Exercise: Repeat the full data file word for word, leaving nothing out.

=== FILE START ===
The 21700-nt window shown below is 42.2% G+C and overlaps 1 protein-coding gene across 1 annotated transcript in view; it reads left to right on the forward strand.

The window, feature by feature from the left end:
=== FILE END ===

The 21700-nt window shown below is 42.2% G+C and overlaps 1 protein-coding gene across 1 annotated transcript in view; it reads left to right on the forward strand.

The window, feature by feature from the left end: